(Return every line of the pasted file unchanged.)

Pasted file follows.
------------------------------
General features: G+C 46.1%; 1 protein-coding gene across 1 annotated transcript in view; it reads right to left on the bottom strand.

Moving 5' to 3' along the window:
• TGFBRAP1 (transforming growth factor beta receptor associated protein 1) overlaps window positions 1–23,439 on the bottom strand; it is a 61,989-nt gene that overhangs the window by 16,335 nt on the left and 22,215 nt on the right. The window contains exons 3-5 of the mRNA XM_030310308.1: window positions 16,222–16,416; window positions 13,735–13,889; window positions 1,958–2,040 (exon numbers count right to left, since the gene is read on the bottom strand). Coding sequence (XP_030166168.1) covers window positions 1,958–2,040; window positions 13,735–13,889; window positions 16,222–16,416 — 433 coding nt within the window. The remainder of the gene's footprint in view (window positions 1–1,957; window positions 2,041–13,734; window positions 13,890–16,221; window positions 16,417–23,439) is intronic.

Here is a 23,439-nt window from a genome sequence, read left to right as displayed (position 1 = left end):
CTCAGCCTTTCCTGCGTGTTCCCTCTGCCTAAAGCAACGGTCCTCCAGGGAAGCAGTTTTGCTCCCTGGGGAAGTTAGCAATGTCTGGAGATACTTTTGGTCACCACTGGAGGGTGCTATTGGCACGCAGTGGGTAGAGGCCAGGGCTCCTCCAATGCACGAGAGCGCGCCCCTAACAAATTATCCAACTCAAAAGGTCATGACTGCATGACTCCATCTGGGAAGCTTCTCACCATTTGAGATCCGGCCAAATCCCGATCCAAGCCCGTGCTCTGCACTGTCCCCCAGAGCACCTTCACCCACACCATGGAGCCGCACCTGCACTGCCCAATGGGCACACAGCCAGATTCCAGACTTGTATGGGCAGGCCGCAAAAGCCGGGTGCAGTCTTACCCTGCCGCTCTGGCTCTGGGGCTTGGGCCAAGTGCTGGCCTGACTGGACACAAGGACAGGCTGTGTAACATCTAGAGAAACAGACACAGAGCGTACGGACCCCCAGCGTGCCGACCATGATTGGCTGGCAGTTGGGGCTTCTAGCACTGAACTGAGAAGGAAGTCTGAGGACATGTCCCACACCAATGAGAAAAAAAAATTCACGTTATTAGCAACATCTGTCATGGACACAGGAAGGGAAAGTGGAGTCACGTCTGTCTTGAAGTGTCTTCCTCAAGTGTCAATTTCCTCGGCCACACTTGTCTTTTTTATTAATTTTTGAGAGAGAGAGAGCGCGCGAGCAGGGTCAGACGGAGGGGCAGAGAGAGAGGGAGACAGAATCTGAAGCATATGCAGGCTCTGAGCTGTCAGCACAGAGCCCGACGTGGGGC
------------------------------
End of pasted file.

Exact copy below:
General features: G+C 46.1%; 1 protein-coding gene across 1 annotated transcript in view; it reads right to left on the bottom strand.

Moving 5' to 3' along the window:
• TGFBRAP1 (transforming growth factor beta receptor associated protein 1) overlaps window positions 1–23,439 on the bottom strand; it is a 61,989-nt gene that overhangs the window by 16,335 nt on the left and 22,215 nt on the right. The window contains exons 3-5 of the mRNA XM_030310308.1: window positions 16,222–16,416; window positions 13,735–13,889; window positions 1,958–2,040 (exon numbers count right to left, since the gene is read on the bottom strand). Coding sequence (XP_030166168.1) covers window positions 1,958–2,040; window positions 13,735–13,889; window positions 16,222–16,416 — 433 coding nt within the window. The remainder of the gene's footprint in view (window positions 1–1,957; window positions 2,041–13,734; window positions 13,890–16,221; window positions 16,417–23,439) is intronic.

Here is a 23,439-nt window from a genome sequence, read left to right as displayed (position 1 = left end):
CTCAGCCTTTCCTGCGTGTTCCCTCTGCCTAAAGCAACGGTCCTCCAGGGAAGCAGTTTTGCTCCCTGGGGAAGTTAGCAATGTCTGGAGATACTTTTGGTCACCACTGGAGGGTGCTATTGGCACGCAGTGGGTAGAGGCCAGGGCTCCTCCAATGCACGAGAGCGCGCCCCTAACAAATTATCCAACTCAAAAGGTCATGACTGCATGACTCCATCTGGGAAGCTTCTCACCATTTGAGATCCGGCCAAATCCCGATCCAAGCCCGTGCTCTGCACTGTCCCCCAGAGCACCTTCACCCACACCATGGAGCCGCACCTGCACTGCCCAATGGGCACACAGCCAGATTCCAGACTTGTATGGGCAGGCCGCAAAAGCCGGGTGCAGTCTTACCCTGCCGCTCTGGCTCTGGGGCTTGGGCCAAGTGCTGGCCTGACTGGACACAAGGACAGGCTGTGTAACATCTAGAGAAACAGACACAGAGCGTACGGACCCCCAGCGTGCCGACCATGATTGGCTGGCAGTTGGGGCTTCTAGCACTGAACTGAGAAGGAAGTCTGAGGACATGTCCCACACCAATGAGAAAAAAAAATTCACGTTATTAGCAACATCTGTCATGGACACAGGAAGGGAAAGTGGAGTCACGTCTGTCTTGAAGTGTCTTCCTCAAGTGTCAATTTCCTCGGCCACACTTGTCTTTTTTATTAATTTTTGAGAGAGAGAGAGCGCGCGAGCAGGGTCAGACGGAGGGGCAGAGAGAGAGGGAGACAGAATCTGAAGCATATGCAGGCTCTGAGCTGTCAGCACAGAGCCCGACGTGGGGC